Tell me if you’ve ever seen this . . .
There’s a weird line between aggression and assertiveness that some folks have difficulty negotiating.
People who conflate the two tend to be either way less assertive or way more aggressive.
Either end of the spectrum has this confusion or is conflating.
Let’s use an example.
When a client asks you to make more edits on your project:
The Non-Assertive: “Yes.”
The Assertive: “Yes, I can do that extra work for $xx.xx”
The Aggressive: “No, and don’t reach out to me again.”
The Passive-Aggressive: “I don’t have to do this on other projects.”
Where do you fall?
If you’re not sure, it may help yo use this reference guide from the Assertiveness Handbook.
The Assertive style defends your rights without overstepping others’.
This successfully helps you treat people with respect while also treating yourself with respect.
2 Minute Action
Here are 2 ways you can spend 2 minutes improving:
Read the Handbook for 2 minutes.
Reply or comment here to let me know where you think you are in the battle.
Yes, I’ve written bad blog posts and published them.
For any of you who follow me or read my blog, this shouldn’t be a surprise.
They can’t all be “War and Peace.”
The thing that’s difficult isn’t writing good content and publishing it—it’s publishing work that’s not that amazing.
It hurts me sometimes if what I write doesn’t feel massively inspiring, insightful, unique, or actionable.
The goal is to get to a place of consistent, high-quality output.
That can’t happen without publishing the bad stuff along the way.
This is not a cheap, disguised excuse to pump out crummy content—that would be deliberately cutting corners to reduce the effort required.
That would be consistently low quality.
Seneca said something like: “in order to know and understand good wine, one must drink a lot of bad, even terrible wine.”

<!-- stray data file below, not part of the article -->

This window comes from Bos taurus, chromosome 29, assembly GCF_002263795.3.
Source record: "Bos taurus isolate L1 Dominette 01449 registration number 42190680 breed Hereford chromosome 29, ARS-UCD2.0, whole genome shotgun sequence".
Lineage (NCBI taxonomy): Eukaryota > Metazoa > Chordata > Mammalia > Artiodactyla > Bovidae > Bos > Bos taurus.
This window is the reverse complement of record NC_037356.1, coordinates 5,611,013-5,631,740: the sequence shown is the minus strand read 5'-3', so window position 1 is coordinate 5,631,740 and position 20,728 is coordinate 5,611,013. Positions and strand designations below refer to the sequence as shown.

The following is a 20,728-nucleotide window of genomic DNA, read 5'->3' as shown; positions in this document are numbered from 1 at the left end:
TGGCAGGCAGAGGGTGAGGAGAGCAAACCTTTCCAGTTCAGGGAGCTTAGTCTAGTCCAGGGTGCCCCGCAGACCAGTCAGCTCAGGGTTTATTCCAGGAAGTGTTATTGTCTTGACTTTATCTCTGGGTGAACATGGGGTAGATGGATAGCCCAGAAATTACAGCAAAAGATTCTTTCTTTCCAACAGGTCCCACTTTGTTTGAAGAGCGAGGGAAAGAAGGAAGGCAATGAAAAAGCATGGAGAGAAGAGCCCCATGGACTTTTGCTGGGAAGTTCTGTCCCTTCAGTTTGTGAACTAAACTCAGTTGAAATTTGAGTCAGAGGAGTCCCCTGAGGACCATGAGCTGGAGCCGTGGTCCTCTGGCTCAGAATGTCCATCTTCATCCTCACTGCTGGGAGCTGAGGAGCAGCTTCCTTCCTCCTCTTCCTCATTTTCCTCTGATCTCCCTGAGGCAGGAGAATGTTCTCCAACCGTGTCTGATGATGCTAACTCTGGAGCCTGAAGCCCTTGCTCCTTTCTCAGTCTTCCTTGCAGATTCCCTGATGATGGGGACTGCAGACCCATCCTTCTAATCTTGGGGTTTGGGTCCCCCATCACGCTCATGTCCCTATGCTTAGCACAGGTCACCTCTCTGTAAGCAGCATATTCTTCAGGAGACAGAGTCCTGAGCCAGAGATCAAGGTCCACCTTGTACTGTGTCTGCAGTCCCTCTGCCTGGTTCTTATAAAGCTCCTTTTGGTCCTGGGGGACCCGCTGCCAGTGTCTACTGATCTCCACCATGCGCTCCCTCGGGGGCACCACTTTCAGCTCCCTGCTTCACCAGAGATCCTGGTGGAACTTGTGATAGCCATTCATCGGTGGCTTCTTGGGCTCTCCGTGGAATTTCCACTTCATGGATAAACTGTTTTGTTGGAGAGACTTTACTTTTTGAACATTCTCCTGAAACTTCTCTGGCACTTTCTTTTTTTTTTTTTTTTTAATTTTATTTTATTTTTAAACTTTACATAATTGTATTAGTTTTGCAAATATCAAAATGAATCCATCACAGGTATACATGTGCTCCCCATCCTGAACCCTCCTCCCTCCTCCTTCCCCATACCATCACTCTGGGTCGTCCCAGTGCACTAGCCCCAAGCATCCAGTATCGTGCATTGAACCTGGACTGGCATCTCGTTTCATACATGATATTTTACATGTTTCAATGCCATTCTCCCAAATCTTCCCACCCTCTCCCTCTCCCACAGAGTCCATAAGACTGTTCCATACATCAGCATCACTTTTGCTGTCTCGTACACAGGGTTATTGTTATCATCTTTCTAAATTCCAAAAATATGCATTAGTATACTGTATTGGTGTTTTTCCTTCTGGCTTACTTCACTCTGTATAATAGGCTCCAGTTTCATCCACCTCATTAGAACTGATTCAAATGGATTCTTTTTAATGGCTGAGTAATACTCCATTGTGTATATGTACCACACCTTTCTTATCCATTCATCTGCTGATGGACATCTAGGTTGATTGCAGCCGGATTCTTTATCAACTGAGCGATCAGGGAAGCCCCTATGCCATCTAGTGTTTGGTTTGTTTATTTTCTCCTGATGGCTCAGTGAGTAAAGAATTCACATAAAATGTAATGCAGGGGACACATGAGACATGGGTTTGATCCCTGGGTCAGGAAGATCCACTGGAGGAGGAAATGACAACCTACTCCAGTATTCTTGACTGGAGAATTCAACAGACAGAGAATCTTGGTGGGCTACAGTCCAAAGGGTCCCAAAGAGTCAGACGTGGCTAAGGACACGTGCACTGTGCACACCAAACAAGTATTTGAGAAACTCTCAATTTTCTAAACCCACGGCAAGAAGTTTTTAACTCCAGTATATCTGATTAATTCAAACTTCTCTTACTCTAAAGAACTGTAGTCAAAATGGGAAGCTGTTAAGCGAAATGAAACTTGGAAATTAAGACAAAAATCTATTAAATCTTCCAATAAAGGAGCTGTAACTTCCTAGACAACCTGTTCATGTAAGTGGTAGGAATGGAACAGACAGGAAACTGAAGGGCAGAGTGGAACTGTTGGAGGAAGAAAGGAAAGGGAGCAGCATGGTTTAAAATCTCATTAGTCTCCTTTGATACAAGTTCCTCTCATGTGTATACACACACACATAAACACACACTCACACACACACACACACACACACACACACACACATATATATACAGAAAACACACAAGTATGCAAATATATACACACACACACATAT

I think you get the point.
If you want to be great, you have to forgive yourself for not being great right at this very second and understand that you’re going to have to be embarrassed for a little while as you figure it all out.
2 Minute Action
Publish something today.
Perform the speech that’s not quite ready yet.
Implement a new lesson plan that’s almost all the way there.
Unless you’re a brain surgeon, the risk of failing isn’t that high.
Go for the gusto, today.
Here is the fastest route available to dealing with difficult change:
1 – Awareness
This is the stage where you realize the reality of what’s happening around you. This is where you understand the impact and consequences that change has brought.
2 – Acceptance
This is when you realize that what’s real is real and thinking about it or wishing it wasn’t true doesn’t actually improve anything. You can’t go back in time and this is the turning point when you adapt to reality and become ready to move on.
3 – Action
This is the stage where you are back in motion. You are moving with the waves and toward a new destination or vision. Even if you don’t have a vision yet, you know you have to start somewhere and this is you in motion.
It’s these critical 3 steps that you must move through unpredictable or difficult change.
Now that you know, it’s up to you to figure out how to move faster through them.
How to do that?
Identify the phase in which you take the longest amount of time, and start there.
2 Minute Action
For me, it’s the second step that takes the longest. I, like many others, tend to ruminate on what could be, what I could have done, or what I should have done. Reflecting and analyzing is helpful, but ruminating and dwelling is non-productive and time-consuming.
What’s your weak point out of these three?
Reply, forward, comment, and let me know!
The more we share these weaknesses, the better able we are to address and strengthen them.